Alton Alexander (OCCHS), Jacob Cleaver (SFHS) and Jasmine Davis, Kassadie Mullins, Cameryn Fishel, Megan Hickman, Chase Bowling, Trey Maddox and Lakevius Turner were easy to spot in the crowd of family and friends who accompanied them to the send-off. Each of them was wearing one of their two new bright gold shirts with the Union City Rotary Club emblem (one for the trip over and another for the trip back), each sported a special tan passport/currency/credit card/airline ticket holder looped around their neck, each one handed off luggage bearing Cosmos Travel tags and multi-colored pompons for easy airport identification and each of them gave last minute attention to digging through their new backpack with the Rotary emblem emblazoned on it to verify they had all immediate necessities — including special travel journals to record their impressions of the trip.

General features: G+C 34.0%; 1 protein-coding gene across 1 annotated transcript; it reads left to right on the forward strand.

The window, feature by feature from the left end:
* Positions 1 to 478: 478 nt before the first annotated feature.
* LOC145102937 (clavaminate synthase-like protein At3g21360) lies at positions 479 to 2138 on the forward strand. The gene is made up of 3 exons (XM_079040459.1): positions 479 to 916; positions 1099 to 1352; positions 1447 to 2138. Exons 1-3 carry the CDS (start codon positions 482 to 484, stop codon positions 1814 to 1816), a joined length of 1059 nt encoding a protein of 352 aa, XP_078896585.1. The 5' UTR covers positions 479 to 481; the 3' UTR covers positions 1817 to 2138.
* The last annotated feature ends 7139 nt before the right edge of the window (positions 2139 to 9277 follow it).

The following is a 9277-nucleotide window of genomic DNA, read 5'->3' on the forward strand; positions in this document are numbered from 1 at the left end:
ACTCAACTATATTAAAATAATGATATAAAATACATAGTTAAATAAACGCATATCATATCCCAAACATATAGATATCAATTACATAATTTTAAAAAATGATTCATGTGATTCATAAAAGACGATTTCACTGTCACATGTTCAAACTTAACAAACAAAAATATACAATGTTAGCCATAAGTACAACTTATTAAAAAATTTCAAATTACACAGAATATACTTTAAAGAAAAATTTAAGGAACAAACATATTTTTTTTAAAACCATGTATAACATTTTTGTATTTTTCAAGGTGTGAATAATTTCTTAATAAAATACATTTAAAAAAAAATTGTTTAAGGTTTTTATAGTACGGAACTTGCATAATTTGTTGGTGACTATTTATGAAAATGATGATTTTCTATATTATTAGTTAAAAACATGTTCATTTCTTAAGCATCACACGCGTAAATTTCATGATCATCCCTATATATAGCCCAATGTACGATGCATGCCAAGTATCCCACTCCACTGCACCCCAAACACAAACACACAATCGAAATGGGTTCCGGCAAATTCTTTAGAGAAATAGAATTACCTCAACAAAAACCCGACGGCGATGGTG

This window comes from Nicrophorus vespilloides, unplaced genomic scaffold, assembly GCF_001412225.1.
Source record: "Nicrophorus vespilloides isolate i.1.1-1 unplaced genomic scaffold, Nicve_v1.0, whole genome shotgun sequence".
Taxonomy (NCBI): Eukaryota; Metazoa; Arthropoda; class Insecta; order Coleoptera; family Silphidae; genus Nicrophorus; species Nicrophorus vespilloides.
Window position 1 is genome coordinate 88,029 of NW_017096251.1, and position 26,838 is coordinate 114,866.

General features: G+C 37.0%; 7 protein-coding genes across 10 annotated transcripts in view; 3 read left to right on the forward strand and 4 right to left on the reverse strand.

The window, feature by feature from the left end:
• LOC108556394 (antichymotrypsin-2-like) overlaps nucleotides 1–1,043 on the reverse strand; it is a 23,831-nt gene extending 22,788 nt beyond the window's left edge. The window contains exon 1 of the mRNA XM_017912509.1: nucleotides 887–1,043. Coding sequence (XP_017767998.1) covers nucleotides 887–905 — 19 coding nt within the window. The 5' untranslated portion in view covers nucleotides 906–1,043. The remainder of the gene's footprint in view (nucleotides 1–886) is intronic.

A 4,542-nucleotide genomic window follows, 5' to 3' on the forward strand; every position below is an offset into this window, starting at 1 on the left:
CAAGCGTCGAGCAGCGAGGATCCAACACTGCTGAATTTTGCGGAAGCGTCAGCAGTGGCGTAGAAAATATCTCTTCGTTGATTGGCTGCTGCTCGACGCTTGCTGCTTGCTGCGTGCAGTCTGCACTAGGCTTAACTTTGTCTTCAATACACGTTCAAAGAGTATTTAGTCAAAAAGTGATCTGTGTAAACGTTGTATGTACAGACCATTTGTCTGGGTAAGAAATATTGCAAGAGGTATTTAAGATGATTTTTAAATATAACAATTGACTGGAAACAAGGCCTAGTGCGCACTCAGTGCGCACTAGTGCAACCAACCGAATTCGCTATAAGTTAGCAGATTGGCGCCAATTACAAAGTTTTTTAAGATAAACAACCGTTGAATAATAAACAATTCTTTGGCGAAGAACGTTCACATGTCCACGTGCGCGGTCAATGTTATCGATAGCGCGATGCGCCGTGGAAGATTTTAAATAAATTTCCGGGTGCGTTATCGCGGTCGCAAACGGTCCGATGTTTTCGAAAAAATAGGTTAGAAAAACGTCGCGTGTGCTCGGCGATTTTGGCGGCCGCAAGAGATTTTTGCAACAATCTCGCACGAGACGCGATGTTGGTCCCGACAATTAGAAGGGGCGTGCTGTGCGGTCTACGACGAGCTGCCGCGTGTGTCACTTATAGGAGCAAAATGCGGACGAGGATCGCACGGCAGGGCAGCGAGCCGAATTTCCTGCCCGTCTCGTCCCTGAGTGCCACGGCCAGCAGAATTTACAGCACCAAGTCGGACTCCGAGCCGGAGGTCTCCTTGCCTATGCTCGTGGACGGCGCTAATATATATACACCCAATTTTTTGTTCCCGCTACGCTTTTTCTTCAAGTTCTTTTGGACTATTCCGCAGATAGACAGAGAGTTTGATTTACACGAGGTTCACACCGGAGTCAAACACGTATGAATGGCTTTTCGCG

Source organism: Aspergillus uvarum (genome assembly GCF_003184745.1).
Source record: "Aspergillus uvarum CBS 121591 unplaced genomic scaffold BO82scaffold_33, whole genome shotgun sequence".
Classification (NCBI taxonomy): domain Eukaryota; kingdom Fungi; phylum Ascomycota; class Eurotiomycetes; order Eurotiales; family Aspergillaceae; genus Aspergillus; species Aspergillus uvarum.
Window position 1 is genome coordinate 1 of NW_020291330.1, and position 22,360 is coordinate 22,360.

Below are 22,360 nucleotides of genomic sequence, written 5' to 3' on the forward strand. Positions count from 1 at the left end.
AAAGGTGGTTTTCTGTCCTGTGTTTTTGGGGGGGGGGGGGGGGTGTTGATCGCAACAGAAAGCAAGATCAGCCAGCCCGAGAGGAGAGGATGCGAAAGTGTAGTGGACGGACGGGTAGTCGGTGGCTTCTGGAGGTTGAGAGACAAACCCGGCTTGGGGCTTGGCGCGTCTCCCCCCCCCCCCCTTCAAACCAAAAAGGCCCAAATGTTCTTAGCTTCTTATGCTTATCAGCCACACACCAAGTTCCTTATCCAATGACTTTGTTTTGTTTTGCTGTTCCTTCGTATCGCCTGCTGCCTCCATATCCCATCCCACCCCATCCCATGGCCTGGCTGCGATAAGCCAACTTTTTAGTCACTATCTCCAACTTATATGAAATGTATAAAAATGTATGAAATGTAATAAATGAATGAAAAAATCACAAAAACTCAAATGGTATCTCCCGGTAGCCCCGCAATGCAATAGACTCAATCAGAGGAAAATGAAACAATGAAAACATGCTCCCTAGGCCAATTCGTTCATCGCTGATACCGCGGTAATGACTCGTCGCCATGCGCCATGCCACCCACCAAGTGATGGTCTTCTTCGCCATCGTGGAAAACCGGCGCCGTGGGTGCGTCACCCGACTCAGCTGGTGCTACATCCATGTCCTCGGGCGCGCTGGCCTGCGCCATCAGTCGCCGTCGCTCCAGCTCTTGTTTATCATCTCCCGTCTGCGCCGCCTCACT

All items setting them apart — not only from the excited crowd milling through the local parking lot and then taking up space a few minutes later at the neighboring Higher Ground Coffee Co., but also from the horde of travelers the students will encounter at the airports they will pass through — were provided as part of their free travel package by Rotary.
Each student also packed a credit/debit card backed by enough Rotary Club money to pay for any meals not covered on the tour, which was arranged locally by Travel One in Union City; to cover the necessary travel expenses within the cities they will be visiting; and to pay for some “extra” events they might want to take part in during their free time. Their airline tickets, passports and tour costs had already been settled by the Rotary Club.